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There is a long and quite elucidating answer on the differences between

  • TIMESTAMP WITH TIMEZONE -vs-
  • TIMESTAMP WITHOUT TIMEZONE

available in this SO post. What I would like to know is: are there any valid use cases for actually using TIMESTAMP WITHOUT TIMEZONE or should it be considered an anti-pattern.

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This question runs the risk of being closed being "primarily opinion based". I've tried to give some objective views in my answer below. –  Colin 't Hart Feb 16 at 15:24
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2 Answers 2

up vote 2 down vote accepted

This is stated in a lot of places, but I think it worth mentioning always when we compare the timestamp with time zone with timestamp without time zone types: the timestamp WITH time zone does not store the time zone information along with the timestamp. What it does is to store every data in UTC time zone, as stated in the docs:

For timestamp with time zone, the internally stored value is always in UTC (Universal Coordinated Time, traditionally known as Greenwich Mean Time, GMT). An input value that has an explicit time zone specified is converted to UTC using the appropriate offset for that time zone. If no time zone is stated in the input string, then it is assumed to be in the time zone indicated by the system's TimeZone parameter, and is converted to UTC using the offset for the timezone zone.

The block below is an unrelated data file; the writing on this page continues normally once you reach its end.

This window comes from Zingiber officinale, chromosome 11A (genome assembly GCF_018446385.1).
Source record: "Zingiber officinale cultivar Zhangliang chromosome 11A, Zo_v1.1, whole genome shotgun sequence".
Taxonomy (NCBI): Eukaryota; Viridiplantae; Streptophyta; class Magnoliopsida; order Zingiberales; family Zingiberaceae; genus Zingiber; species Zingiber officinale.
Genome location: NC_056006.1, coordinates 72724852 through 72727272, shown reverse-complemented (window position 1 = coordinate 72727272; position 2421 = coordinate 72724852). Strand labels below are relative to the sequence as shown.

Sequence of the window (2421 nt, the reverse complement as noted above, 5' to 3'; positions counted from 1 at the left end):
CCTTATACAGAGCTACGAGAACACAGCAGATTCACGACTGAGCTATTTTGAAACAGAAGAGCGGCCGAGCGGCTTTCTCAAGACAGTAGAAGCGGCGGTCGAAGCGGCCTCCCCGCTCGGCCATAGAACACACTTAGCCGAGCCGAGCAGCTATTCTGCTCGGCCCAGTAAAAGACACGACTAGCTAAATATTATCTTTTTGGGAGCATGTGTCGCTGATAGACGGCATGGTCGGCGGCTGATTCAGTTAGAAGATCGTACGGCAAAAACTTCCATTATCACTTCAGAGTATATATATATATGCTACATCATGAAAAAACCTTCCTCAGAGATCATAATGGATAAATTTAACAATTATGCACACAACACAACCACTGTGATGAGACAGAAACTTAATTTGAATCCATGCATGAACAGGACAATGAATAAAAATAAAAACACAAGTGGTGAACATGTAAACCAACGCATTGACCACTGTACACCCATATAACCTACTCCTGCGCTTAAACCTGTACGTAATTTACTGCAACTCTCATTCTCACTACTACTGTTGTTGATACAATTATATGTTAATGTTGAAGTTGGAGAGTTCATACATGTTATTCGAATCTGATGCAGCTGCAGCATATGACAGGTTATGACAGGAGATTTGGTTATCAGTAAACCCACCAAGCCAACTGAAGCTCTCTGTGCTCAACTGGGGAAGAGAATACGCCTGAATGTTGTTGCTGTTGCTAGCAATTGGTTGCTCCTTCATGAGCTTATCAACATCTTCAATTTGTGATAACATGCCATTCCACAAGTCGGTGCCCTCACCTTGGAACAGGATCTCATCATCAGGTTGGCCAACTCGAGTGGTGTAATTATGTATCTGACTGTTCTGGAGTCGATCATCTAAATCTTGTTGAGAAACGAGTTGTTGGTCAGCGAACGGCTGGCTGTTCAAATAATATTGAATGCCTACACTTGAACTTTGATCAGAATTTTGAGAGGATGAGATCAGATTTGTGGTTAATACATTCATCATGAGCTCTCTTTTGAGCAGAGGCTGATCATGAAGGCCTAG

It is considered valid for some to use timestamp WITHOUT time zone in situations where (1) everything is in the same timezone or (2) the application layer handles the time zone and just store everything in a certain time zone (usually UTC). But it is also considered an anti-pattern, simple because the correct solution for (1) is to configure the TimeZone setting to the given one timezone for the system and (2) is already solved, as PostgreSQL already stores everything on the same timezone (UTC).

Now, with those two down, I can came with only one good reason to use timestamp WITHOUT time zone. That is when you want to store events in the future and that some kind of alert must be triggered when we got to that time. That could be good for timestamp WITH time zone if, and only if, the rules defined by region's laws about time zone didn't ever change. The most common rule that changes is about the adoption or not of day light saving time (DST).

For example, imagine that you are at, let's say, 2013-06-15 (not yet in DST) schedule some event to happen at 2013-01-15 10:00 (which would be already in DST), and at 2013-06-15 you region was designated to adopt DST, but, some time after that, the govern change the rule and say your region will no longer use DST, and suddenly your scheduled time becomes 2013-01-15 11:00 (instead of 10:00), that if you use timestamp WITH time zone, and keep your TZ configurations up-to-date. Of course you may also notice that it is possible to treat such cases also with time zone, if you keep track of the rule changes in the regions/timezones of your interest, and update the affected records.